In March last year, I crossed a line; I had a commissioned feature printed by The Guardian – Last of the Line – an intimate piece about my relationship with my late brother, David, and reflections on life without him.
I’d pitched the original idea six months previously, but a combination of moving editors and the email Bermuda Triangle added to the delay. It was an interesting process, start to finish. Part of you feels like you are selling off the family silver at best, or whoring your soul at worst.
Above all, I wanted to tell some of David’s story and the amazing way he dealt with the cancer that claimed him. But the ambitious writer in me also wanted to produce something intensely personal and meaningful. To see whether I could translate my experience to another person, a nameless reader who might understand it and feel it. In short, to see whether I could cut it as a writer.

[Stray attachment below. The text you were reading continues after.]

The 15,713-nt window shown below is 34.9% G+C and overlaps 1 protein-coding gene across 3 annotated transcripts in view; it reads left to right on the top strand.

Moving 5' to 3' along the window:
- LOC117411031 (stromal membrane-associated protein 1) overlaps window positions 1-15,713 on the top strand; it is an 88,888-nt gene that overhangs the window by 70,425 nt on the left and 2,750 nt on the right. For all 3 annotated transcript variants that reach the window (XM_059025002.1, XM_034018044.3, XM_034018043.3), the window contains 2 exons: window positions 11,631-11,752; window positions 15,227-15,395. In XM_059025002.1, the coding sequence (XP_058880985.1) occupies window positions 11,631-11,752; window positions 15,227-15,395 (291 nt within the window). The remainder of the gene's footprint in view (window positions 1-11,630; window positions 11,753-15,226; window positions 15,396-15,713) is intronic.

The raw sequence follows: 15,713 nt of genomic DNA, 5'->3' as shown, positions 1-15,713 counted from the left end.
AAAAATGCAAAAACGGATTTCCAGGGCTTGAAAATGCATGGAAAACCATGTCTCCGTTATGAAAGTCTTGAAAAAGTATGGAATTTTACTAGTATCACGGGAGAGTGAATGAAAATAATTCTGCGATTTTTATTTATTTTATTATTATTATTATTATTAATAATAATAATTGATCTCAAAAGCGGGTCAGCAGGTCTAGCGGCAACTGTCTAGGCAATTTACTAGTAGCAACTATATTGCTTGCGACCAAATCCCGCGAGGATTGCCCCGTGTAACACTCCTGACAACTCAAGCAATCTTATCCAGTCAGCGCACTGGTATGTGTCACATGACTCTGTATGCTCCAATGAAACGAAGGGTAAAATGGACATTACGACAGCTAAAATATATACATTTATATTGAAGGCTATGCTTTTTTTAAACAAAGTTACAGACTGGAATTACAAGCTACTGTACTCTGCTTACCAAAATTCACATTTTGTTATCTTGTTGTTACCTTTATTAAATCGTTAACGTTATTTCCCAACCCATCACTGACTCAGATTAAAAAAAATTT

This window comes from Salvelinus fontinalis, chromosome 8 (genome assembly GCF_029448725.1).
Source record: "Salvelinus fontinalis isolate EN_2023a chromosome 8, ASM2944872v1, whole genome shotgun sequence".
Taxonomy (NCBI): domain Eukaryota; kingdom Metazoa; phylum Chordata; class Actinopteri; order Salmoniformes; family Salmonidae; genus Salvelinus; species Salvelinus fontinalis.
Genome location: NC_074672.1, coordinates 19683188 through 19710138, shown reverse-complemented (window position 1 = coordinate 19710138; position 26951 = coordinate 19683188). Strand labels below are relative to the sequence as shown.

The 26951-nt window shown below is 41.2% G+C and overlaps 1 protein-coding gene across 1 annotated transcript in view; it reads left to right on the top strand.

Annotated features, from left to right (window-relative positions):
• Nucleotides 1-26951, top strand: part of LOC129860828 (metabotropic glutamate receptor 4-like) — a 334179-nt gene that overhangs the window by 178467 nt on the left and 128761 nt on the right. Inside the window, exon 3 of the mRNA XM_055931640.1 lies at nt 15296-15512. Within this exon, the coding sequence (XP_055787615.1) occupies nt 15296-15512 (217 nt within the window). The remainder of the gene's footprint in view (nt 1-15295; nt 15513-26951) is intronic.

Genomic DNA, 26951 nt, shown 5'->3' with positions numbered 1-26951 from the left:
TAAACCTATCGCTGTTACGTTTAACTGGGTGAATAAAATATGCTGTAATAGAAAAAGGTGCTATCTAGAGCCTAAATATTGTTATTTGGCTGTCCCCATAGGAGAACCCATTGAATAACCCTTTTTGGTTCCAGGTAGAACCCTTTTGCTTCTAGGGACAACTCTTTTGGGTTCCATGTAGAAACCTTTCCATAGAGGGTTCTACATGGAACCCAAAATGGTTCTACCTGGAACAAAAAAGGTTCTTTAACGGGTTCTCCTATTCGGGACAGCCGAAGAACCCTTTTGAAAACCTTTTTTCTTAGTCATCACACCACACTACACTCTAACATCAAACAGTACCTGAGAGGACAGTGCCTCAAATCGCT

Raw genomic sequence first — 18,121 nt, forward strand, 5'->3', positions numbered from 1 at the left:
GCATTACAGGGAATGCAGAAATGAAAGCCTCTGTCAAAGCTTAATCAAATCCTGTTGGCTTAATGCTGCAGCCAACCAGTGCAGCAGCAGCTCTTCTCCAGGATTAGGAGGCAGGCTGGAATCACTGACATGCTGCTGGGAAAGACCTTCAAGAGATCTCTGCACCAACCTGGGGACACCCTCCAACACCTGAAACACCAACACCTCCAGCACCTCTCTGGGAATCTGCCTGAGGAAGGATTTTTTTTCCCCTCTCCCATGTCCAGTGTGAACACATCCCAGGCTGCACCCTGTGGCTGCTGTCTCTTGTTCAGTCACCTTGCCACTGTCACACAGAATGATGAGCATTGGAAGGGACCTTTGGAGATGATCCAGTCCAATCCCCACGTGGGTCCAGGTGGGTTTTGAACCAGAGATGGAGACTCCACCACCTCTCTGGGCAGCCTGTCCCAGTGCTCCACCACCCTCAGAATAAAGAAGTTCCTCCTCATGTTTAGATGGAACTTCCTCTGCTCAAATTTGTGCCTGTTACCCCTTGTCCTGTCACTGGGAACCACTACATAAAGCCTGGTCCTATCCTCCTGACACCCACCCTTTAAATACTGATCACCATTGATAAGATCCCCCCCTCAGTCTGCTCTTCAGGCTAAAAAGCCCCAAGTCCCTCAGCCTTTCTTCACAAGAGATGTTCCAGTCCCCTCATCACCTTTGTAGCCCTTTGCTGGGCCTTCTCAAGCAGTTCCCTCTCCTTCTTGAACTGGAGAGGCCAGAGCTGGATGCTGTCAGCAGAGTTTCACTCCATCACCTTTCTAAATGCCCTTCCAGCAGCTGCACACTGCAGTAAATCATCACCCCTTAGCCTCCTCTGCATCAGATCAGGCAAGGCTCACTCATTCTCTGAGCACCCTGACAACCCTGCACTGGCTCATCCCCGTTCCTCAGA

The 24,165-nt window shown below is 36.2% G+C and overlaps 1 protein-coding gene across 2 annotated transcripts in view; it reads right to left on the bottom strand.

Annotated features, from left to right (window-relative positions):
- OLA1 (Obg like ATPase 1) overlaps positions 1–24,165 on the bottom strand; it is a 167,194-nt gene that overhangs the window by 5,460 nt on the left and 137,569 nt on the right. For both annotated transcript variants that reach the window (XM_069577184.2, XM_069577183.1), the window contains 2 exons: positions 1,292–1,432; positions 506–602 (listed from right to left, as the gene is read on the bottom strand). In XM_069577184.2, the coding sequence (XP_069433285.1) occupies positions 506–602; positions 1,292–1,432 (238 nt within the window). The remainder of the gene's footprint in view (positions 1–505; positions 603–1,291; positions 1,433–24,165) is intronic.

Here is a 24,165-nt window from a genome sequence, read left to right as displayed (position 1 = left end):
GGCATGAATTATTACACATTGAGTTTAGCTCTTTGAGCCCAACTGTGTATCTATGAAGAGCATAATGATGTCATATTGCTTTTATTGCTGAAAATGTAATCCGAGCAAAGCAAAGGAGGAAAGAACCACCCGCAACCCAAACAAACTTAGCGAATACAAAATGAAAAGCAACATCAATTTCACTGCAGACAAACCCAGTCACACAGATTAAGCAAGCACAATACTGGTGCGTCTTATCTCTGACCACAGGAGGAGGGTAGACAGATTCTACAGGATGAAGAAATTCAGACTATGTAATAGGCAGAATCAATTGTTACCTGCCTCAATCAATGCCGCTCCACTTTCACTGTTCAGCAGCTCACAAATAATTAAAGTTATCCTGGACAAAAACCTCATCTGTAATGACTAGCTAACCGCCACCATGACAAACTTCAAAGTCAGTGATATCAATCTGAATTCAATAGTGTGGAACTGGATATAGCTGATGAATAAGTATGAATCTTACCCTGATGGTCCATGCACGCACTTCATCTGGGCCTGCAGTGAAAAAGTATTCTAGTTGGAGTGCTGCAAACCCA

Unsurprisingly, it was a challenging piece to write, to accurately portray David’s character and our interactions without overdramatising or diminishing them. I carefully prepared the ground with friends and family who knew him well. People were generally supportive although there was some unexpected fallout much later on.
What really made it all worthwhile though was the letter I received from a newspaper reader, about the sudden death of his own brother, unlike the 9 years I had to get used to being without David. When I read that letter it was a sobering moment, to realise both the power of the written word and its ability to touch strangers. This is what real writing is about – not fame or fortune or books on shelves – connecting with people. I should add though that the feature paid well.
It affected the way I write fiction too. I’m less afraid now to draw directly on personal experiences or incorporare aspects of a person or memory. I don’t know if it makes my writing any more powerful but I feel liberated as a writer.
Here’s a link to the piece which you may have read previously:
Objectively, it’s an okay piece. A little hammy, here and there, and I still cringe at the ending. In my defence, I didn’t get to do a second edit – the first time the new editor contacted me was a week or so before publication.
Today would have been David’s birthday, and without doubt he would have hating me writing about this. It won’t shock you to know that I can live with that. Here’s to you David.